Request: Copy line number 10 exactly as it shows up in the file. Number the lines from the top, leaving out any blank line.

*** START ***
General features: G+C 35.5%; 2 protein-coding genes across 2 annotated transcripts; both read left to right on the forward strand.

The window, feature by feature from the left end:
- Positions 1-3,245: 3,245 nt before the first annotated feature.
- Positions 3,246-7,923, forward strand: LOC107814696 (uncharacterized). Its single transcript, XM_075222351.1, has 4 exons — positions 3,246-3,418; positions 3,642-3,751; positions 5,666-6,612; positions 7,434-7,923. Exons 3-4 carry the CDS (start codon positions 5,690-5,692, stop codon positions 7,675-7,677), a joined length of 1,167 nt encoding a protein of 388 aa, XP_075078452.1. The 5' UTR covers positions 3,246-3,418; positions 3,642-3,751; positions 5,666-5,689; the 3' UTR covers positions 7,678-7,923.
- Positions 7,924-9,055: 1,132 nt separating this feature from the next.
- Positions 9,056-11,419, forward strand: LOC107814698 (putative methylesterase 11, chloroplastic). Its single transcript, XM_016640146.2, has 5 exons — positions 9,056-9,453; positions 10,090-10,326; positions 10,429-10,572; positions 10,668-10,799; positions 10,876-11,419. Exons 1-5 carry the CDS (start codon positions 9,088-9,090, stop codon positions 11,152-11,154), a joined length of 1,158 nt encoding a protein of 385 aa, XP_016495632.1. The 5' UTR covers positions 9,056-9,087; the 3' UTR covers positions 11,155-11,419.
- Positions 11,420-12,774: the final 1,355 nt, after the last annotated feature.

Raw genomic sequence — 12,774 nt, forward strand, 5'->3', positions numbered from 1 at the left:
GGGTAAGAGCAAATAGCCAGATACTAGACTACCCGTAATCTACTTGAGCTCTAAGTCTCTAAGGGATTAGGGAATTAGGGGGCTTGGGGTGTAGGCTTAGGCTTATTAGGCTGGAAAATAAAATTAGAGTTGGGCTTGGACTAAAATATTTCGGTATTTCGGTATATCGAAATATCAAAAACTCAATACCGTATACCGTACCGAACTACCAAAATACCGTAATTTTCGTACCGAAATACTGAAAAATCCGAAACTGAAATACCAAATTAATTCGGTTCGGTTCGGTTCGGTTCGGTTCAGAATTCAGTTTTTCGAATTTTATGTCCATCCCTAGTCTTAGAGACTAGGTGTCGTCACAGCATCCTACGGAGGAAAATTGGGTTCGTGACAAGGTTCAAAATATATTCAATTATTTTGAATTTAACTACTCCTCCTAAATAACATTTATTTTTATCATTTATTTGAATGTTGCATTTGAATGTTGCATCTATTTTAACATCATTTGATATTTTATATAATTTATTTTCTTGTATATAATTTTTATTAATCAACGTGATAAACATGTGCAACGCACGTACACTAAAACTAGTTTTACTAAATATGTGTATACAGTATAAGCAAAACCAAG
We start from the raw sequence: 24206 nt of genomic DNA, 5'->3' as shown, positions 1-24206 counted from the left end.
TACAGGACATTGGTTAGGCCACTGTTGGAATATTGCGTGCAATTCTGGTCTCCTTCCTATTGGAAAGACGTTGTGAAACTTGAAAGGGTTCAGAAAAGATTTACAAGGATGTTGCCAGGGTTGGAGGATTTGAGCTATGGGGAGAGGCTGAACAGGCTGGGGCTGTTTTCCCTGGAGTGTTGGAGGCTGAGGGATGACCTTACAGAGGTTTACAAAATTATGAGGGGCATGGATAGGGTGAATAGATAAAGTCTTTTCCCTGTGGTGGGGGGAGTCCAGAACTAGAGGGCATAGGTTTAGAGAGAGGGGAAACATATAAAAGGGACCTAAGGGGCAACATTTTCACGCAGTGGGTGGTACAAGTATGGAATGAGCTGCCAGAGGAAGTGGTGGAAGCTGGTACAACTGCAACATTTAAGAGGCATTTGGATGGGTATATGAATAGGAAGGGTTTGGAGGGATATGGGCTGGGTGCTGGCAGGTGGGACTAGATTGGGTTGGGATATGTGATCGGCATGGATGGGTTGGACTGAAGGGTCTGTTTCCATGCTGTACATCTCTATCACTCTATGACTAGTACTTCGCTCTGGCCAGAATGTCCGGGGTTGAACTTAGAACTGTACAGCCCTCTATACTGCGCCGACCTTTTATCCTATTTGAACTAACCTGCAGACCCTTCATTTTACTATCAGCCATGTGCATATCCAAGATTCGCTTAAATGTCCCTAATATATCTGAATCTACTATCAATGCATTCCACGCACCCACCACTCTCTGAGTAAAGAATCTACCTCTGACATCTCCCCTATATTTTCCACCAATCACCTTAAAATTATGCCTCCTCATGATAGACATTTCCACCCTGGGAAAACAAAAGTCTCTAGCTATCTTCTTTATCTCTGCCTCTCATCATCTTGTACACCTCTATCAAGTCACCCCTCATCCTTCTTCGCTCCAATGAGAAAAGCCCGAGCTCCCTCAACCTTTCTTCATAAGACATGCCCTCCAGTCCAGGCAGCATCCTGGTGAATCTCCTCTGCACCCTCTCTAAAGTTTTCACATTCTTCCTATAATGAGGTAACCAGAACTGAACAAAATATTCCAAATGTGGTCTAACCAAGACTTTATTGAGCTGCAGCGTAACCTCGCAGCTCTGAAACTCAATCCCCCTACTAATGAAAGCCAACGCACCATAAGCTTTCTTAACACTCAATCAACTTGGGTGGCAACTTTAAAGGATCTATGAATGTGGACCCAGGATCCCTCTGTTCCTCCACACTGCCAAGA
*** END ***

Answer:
We start from the raw sequence: 24206 nt of genomic DNA, 5'->3' as shown, positions 1-24206 counted from the left end.